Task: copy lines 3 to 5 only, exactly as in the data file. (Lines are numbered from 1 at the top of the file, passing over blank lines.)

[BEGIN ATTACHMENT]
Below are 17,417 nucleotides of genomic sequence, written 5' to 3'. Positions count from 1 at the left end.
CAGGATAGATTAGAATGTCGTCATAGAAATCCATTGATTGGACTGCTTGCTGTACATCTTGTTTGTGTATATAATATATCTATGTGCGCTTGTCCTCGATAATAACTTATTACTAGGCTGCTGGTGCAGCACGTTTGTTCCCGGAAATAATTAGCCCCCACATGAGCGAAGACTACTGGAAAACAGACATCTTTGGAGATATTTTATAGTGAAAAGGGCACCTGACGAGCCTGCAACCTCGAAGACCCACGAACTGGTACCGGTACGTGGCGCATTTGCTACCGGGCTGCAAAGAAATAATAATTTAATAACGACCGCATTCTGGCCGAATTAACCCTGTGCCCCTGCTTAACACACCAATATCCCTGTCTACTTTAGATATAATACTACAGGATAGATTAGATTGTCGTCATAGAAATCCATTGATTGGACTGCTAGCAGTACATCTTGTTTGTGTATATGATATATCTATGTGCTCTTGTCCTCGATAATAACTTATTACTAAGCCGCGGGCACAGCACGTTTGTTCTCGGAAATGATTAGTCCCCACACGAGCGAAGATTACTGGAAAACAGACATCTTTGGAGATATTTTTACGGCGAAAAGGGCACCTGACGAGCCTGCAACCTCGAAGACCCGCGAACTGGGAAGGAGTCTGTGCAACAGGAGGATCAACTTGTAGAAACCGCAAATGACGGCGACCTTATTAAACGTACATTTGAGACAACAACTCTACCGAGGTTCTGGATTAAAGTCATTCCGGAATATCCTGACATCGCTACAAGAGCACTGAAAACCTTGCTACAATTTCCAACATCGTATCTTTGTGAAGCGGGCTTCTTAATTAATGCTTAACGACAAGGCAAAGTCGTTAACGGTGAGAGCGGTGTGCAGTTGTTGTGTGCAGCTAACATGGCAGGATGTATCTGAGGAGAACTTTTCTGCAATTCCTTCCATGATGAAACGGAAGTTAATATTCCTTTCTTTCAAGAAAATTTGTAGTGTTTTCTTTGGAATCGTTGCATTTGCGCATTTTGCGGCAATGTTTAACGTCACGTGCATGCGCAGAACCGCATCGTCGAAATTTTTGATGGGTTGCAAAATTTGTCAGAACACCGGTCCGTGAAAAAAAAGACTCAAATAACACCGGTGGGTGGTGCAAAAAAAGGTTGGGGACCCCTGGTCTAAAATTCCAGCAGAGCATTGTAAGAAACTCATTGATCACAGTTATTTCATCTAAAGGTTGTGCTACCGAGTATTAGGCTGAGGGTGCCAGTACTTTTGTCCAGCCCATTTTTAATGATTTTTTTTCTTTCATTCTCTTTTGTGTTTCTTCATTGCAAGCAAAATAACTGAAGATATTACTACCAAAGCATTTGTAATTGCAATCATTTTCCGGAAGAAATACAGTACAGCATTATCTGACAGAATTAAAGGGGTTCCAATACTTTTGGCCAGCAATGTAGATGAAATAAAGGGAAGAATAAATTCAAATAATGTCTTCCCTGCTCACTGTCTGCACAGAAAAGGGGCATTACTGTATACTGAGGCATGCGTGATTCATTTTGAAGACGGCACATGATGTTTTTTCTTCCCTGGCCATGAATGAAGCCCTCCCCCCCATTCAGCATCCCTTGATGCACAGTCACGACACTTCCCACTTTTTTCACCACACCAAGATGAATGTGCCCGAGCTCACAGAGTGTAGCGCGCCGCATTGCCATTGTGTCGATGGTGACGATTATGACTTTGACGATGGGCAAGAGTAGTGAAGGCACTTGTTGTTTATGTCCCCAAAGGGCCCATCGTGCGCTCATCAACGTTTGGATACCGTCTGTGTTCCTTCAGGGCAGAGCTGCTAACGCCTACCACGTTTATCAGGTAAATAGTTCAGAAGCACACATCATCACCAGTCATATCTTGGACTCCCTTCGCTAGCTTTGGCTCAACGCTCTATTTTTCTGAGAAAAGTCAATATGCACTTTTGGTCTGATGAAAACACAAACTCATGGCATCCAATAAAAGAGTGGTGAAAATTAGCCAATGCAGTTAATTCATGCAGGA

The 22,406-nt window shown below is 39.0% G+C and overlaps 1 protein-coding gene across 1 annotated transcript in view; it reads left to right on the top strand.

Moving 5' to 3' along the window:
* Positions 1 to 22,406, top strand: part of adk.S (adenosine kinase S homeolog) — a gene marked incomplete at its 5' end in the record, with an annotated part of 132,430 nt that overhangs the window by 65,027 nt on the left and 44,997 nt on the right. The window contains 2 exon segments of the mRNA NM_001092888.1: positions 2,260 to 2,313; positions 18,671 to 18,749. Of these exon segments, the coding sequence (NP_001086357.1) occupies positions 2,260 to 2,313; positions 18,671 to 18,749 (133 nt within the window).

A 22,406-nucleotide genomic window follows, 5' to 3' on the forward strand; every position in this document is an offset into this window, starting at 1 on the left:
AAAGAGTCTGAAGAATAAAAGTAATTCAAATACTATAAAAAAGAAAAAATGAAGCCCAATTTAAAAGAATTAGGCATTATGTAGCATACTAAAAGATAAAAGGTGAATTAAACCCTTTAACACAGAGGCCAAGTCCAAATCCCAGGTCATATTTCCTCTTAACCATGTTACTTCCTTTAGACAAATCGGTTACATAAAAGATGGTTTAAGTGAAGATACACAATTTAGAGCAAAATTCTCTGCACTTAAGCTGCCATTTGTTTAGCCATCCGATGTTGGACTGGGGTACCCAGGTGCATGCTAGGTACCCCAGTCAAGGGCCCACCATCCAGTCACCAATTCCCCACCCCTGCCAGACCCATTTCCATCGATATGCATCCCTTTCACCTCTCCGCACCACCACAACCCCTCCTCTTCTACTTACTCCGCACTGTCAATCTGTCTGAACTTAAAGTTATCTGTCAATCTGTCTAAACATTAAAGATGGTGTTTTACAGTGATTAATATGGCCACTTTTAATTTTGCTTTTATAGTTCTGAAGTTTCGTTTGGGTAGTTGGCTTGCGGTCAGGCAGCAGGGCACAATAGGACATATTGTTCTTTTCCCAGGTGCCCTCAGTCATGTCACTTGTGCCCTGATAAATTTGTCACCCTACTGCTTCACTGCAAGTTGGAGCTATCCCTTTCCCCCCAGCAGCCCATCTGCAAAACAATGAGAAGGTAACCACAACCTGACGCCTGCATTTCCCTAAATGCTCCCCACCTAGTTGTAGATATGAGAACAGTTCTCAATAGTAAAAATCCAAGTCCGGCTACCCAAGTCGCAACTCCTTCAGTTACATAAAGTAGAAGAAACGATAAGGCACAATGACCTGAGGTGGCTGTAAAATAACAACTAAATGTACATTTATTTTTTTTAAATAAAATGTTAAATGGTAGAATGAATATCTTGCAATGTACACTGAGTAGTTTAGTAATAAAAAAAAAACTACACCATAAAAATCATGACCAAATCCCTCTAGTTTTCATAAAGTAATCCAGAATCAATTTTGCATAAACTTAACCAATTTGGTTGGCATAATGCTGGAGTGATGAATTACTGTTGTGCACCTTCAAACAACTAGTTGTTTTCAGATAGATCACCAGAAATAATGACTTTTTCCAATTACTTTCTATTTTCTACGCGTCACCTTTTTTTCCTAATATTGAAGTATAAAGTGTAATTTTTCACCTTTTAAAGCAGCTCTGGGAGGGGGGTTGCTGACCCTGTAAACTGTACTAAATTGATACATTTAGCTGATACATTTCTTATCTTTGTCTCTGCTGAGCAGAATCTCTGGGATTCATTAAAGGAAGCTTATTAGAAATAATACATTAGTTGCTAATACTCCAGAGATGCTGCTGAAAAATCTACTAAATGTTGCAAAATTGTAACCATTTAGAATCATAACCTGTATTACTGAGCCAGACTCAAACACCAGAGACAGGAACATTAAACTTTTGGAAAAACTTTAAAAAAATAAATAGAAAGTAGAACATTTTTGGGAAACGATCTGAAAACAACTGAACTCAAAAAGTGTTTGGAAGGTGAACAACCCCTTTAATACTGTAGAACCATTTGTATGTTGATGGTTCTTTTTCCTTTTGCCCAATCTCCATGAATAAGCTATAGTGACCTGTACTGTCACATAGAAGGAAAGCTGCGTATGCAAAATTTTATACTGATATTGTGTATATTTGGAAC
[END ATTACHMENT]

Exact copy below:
The 22,406-nt window shown below is 39.0% G+C and overlaps 1 protein-coding gene across 1 annotated transcript in view; it reads left to right on the top strand.

Moving 5' to 3' along the window:
* Positions 1 to 22,406, top strand: part of adk.S (adenosine kinase S homeolog) — a gene marked incomplete at its 5' end in the record, with an annotated part of 132,430 nt that overhangs the window by 65,027 nt on the left and 44,997 nt on the right. The window contains 2 exon segments of the mRNA NM_001092888.1: positions 2,260 to 2,313; positions 18,671 to 18,749. Of these exon segments, the coding sequence (NP_001086357.1) occupies positions 2,260 to 2,313; positions 18,671 to 18,749 (133 nt within the window).